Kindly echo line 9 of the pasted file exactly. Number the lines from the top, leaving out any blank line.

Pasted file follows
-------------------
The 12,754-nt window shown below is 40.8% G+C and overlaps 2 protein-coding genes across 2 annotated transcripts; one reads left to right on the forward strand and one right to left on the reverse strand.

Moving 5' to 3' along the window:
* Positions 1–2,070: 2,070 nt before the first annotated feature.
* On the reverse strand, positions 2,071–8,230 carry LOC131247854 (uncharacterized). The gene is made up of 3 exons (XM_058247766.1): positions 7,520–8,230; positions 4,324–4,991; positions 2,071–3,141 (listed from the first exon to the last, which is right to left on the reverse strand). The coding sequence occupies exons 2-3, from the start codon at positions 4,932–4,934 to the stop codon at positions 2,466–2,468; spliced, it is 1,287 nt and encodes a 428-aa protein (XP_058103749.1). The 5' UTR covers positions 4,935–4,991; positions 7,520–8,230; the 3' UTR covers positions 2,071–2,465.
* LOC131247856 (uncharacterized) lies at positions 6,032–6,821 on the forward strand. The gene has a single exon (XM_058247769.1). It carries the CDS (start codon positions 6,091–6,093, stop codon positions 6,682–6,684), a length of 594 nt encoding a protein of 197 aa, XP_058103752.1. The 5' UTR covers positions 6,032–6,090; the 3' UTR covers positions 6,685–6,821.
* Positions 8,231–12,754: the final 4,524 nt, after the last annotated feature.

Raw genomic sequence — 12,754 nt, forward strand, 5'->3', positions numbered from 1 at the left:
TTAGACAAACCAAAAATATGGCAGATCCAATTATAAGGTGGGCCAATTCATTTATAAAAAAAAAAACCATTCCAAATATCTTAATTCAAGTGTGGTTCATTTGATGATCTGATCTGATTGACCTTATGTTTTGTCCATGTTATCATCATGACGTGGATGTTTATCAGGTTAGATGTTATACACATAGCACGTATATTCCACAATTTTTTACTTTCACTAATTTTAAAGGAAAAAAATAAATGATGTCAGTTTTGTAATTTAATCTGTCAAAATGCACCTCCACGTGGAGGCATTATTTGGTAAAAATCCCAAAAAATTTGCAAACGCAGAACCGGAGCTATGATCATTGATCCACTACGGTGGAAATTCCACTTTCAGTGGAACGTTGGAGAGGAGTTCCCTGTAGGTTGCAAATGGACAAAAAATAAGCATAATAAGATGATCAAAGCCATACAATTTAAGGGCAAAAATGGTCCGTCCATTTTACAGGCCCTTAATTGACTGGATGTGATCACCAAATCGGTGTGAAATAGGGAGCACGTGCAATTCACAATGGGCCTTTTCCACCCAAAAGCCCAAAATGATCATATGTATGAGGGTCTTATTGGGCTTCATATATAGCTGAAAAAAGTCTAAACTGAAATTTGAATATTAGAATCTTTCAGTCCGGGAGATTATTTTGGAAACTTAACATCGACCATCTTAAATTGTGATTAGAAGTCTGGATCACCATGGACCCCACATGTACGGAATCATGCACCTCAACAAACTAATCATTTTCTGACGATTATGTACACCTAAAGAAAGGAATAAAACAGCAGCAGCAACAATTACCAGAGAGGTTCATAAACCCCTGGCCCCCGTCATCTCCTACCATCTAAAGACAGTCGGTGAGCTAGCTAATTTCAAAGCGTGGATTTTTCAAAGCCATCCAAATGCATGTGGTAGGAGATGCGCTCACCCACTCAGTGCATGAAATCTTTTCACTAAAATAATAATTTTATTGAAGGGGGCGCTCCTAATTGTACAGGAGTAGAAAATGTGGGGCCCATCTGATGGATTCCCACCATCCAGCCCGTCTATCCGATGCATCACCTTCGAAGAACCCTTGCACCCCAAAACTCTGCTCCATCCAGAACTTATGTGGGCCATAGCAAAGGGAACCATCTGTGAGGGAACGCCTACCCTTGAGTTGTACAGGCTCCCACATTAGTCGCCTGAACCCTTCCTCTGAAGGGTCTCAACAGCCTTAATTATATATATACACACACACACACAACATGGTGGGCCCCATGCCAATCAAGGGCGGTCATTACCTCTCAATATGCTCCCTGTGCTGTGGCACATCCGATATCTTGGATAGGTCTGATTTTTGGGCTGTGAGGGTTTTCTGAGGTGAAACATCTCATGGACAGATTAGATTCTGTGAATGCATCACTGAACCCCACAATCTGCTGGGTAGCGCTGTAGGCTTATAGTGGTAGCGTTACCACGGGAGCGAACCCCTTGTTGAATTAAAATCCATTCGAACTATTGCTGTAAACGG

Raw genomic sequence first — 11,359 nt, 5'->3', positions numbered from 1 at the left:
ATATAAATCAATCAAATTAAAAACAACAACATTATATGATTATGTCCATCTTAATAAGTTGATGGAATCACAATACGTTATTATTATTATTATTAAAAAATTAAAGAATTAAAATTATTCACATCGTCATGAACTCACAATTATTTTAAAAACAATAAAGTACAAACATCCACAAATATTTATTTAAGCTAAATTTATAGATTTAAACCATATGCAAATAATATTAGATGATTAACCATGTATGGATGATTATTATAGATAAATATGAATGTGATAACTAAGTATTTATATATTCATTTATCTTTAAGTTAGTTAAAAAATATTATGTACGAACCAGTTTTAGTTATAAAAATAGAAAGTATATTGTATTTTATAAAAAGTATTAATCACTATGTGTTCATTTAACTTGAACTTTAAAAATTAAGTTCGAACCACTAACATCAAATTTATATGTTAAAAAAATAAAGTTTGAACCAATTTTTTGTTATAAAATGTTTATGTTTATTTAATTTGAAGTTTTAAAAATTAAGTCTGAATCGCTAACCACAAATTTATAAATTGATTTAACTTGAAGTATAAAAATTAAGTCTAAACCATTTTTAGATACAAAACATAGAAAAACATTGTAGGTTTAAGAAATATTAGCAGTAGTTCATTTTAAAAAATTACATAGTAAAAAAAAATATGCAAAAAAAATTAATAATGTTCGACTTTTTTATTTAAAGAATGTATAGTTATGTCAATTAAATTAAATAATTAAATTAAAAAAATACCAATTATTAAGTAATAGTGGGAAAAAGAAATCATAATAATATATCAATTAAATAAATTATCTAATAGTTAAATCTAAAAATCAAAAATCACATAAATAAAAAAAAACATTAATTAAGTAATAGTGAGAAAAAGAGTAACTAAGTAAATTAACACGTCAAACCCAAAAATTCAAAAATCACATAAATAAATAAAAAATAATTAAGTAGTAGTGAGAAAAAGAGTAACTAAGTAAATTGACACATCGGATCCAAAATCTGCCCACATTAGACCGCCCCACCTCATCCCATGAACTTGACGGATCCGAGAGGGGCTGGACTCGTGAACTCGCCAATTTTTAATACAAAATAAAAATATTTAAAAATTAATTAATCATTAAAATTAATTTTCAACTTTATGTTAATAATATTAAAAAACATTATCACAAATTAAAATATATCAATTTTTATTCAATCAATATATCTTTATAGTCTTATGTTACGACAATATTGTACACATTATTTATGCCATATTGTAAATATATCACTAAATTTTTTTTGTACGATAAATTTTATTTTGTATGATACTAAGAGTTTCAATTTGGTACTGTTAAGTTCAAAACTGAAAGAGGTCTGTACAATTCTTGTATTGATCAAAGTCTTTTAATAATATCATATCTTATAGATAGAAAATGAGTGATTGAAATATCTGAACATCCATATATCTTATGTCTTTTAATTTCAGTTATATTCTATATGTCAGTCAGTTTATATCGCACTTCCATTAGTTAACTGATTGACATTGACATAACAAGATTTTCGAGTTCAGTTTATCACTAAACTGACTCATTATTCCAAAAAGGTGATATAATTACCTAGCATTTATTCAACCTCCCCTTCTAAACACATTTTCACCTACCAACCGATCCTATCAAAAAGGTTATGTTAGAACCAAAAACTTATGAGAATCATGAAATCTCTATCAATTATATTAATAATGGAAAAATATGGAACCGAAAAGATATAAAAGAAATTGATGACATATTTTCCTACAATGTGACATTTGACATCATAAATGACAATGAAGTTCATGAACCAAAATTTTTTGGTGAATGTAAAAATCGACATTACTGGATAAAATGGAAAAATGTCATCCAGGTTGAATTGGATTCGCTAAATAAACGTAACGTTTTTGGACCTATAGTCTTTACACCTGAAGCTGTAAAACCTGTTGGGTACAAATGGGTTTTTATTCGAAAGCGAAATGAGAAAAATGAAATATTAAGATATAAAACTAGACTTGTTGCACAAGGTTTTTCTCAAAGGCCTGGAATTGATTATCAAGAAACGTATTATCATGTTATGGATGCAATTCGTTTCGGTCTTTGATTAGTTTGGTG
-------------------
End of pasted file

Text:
Raw genomic sequence first — 11,359 nt, 5'->3', positions numbered from 1 at the left: